Hell hath no fury like angry shareholders. Ask Vinod Rai or Sunil Kakar. Rai, the former chairman of finance company IDFC Ltd, was booted out of his post at the financial institution’s annual general meeting (AGM) on 22 September. A week prior, at the company’s 14 September pre-AGM gathering, Rai and Kakar, the managing director and chief executive officer (CEO) at IDFC, were hauled over the coals by irate shareholders. 

They were upset by the delays in value-unlocking at the company. Some shareholders even threatened to oust Rai and Kakar if they did not set a deadline for this. Accusations flew thick and fast, with a pocket of shareholders even accusing Rai and Kakar of going slow due to the fat pay packets and commissions that came with maintaining the status quo. 

The flare-ups had their desired effect—things have moved fast at IDFC since. In September, the board approved the sale of its mutual funds business, IDFC Asset Management Company (AMC). The company appointed Citigroup as the investment banker for the deal. 

On 25 October, IDFC sent a letter to IDFC First Bank regarding the value-unlocking, seeking its views. Some shareholders, though, aren’t convinced by this. “The management is now keen to be seen doing something, anything. The letter is a joke, for optics. With a 36% stake, IDFC should have laid out definitive steps,” one shareholder, who runs a portfolio management service (PMS) firm, told The Ken

The Ken has learnt from a reliable source that IDFC First Bank responded to IDFC’s letter. Appreciating the goodwill and relationship between the two entities, it sought IDFC’s guidance on the desired next steps. That’s polite-speak for, ‘Sorry, it’s your baby’. Predictably, the ball is back in IDFC’s court again. IDFC has not yet disclosed the bank’s response to the stock exchanges.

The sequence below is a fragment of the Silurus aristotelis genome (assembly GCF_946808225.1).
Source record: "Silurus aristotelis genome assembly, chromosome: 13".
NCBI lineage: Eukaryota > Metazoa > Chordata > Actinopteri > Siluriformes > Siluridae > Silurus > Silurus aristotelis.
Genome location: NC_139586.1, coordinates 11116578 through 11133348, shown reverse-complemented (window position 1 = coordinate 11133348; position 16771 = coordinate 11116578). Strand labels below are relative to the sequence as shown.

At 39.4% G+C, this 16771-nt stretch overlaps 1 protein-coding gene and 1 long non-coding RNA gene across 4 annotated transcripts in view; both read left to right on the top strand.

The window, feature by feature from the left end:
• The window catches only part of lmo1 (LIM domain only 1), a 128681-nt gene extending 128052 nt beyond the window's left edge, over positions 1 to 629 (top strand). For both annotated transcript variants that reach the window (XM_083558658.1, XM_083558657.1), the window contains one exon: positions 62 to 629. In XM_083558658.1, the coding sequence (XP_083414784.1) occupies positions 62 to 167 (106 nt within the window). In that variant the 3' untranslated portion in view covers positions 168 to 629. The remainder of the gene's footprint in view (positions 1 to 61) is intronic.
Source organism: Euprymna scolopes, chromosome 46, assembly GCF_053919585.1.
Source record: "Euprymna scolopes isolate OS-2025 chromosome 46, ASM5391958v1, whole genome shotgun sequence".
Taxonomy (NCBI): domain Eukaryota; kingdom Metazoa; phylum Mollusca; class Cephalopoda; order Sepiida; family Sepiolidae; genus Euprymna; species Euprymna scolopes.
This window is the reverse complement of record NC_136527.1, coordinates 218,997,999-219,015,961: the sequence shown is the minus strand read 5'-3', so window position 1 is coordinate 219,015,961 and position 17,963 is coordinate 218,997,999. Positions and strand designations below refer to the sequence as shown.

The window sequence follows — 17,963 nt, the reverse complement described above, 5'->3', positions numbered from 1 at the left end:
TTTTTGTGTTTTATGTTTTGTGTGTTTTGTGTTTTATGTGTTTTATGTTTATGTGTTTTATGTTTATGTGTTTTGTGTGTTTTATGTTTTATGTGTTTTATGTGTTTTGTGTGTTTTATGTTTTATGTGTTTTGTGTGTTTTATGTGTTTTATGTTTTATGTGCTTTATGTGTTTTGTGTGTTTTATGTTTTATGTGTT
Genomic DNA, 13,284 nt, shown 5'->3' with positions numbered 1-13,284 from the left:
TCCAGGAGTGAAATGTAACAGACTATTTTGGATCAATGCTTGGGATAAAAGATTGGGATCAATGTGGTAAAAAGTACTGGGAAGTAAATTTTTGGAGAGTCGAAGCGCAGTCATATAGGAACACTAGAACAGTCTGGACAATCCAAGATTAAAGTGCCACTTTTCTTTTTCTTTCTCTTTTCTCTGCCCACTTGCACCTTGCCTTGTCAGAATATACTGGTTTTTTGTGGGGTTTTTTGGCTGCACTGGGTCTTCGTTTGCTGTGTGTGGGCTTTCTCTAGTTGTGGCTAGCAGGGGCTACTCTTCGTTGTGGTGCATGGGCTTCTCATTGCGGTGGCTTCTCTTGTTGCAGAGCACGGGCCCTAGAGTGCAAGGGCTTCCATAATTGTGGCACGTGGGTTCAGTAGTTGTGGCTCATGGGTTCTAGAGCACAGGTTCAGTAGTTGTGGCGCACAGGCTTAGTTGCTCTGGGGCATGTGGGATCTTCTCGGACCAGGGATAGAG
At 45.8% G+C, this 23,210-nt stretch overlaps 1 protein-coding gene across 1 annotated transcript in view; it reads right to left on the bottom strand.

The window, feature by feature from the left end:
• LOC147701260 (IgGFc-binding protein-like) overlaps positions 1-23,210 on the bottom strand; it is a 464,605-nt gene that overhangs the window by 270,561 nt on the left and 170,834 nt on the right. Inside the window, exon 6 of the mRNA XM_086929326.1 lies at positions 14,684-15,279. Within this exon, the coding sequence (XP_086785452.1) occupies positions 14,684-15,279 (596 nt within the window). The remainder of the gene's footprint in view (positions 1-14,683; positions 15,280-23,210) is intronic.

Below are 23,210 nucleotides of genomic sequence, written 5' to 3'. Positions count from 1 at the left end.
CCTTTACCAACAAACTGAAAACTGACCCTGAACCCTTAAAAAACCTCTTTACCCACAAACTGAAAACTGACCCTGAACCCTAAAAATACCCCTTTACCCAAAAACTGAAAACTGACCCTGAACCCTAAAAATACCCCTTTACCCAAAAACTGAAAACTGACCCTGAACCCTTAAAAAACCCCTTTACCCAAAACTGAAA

With a nearly 100% stake in IDFC AMC, and about 36% stake in IDFC First Bank, IDFC is essentially a promoter holding company. It derives its value almost entirely from these two investments, which it holds through IDFC FHC, a non-operational financial holding company. Most other businesses of IDFC, including its private equity and broking arms, have been wound down or sold over the years. 

This structure is less than ideal for shareholders, with IDFC shares lagging badly on the bourses because of a big holding company discount of close to 50%. For a long time now, shareholders have hoped for the sale of the unlisted AMC and a reverse merger of IDFC into the listed IDFC First Bank. This is expected to remove the holding company discount and give IDFC’s shareholders the returns they yearn for.

It’s easy to understand shareholders’ impatience. The Reserve Bank of India (RBI) had mandated that IDFC hold at least a 40% stake in IDFC First Bank for five years.

AUTHOR

Anand Kalyanaraman

A certified Chartered Accountant, Anand chose to pack the power of numbers with words when he left a career of seven years in accounting, putting together MIS reports, and investment research to enter journalism. Before joining The Ken, Anand was Deputy Editor at The Hindu BusinessLine, a newspaper he worked at for 11 years.

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